which is linguistically similar to the word 'Satan.' Some of the priests of
Buddhist and Hindu cults even wear crimson, like the Pope and the devil, so
it is easy to see how our cultural concepts of evil were influenced by our
own cultural prejudices of peoples just over the 'hill.'
We in the West of course have Buddhist teachers who began to emerge almost
immediately after the rise of interest in Buddhism and Asian thought in the
mid to late 1800s. The early Pali translators Viggo Fausböll and F. Max
Muller, as well as Madame Blavatsky, Annie Bassant and Henry Olcott Steel,
and other 19th century founders of the Theosophical Society borrowed heavily
from Asian belief systems, especially Buddhism.
In the last 50 years, Robert Aiken studied Zen in Japan in the 1950s. And,
in the 1960s Robert Hover and Ruth Denison went to Southeast Asia and sat a
few 90 day retreats, and after about 10 years of study and practice were
"empowered by Sayagyi U Ba Khin at the same time S.N. Goenka was. Jack
Kornfield, Joseph Goldstien and Sharon Salzburg emerged as teachers a few
years later in the mid-70s after about 5 years of study and practice and a
few 90 day retreats under U Pandita.
We also have a new generation of Western dharma teachers emerging, who not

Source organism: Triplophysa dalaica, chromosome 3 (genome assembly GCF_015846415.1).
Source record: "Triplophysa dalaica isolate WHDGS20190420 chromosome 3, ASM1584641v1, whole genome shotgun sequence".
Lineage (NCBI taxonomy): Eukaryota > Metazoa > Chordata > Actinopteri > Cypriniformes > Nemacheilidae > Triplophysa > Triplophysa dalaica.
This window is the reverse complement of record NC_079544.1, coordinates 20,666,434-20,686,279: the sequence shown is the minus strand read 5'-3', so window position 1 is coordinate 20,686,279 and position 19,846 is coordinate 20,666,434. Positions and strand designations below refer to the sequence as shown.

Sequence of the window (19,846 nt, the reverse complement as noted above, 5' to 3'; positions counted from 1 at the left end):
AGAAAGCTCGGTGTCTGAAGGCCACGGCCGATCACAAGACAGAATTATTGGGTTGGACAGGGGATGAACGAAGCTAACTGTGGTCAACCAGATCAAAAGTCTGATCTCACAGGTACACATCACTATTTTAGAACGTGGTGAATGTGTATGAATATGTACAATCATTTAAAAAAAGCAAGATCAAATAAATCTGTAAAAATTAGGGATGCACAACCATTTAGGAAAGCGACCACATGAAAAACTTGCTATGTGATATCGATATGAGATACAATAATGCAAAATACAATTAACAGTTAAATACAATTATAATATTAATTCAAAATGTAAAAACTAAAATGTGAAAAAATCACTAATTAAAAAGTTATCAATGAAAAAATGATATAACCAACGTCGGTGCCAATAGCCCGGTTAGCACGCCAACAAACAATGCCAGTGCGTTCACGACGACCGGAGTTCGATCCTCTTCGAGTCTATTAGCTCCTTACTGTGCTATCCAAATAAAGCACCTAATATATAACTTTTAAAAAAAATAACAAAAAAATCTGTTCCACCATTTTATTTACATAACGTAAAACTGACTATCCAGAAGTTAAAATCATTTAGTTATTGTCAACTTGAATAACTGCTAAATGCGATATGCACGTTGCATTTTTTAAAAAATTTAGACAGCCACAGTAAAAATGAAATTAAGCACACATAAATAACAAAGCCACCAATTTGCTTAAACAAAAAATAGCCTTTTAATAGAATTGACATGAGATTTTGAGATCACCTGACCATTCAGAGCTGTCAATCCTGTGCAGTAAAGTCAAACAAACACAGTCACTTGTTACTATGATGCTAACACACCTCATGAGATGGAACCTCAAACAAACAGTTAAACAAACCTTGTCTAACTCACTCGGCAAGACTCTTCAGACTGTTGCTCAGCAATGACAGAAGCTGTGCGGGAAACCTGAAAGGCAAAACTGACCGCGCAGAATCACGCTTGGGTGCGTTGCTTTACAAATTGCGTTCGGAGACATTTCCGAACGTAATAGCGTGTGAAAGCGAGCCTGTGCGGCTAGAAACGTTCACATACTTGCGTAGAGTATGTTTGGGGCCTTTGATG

only studied Buddhist contemplative practices, but converted to Buddhism,
and even became ordained monks and nuns, such as Ayya Khema, Ajahns Amaro
and Brahmavamso, Bhantes Rahula and Vimalaramsi, and Bhikkhus Bodhi and
Some well known American dharma centers are now actively training the next
generation of dharma teachers, such as Insight Meditation Society, Spirit
Rock, the San Francisco Zen Center, and the Bhavana Society. So, it is
reasonable to consider that the portion of the 600 million that is our
nations population, who will embrace an Asian contemplative practice, will
find well-trained dharma teachers prepared to teach them in our native
language without the pejorative racial stereotyping typical of Asians.
But, the question is whether Americans will accept being taught by their own
people. I believe there is in part a romance with everything Asian right
now, which makes our population predisposed to seeking instruction from an
Asian. I believe also the pursuit of Asian meditation practices reveals a
deeper conflict within Western culture.
Religion is often at the root of the definition of a culture's identity. If
that is true, then what does it mean when members of a culture reject their
religion of origin and embrace that of another culture? Does that act
represent a kind of cultural suicide? Does it reflect a kind of self-hate
as well? If self hatred is at the root of the Western infatuation with
Asian concepts and culture, does that imply that we generally will not
acknowledge spiritual leadership from our own people, even if they have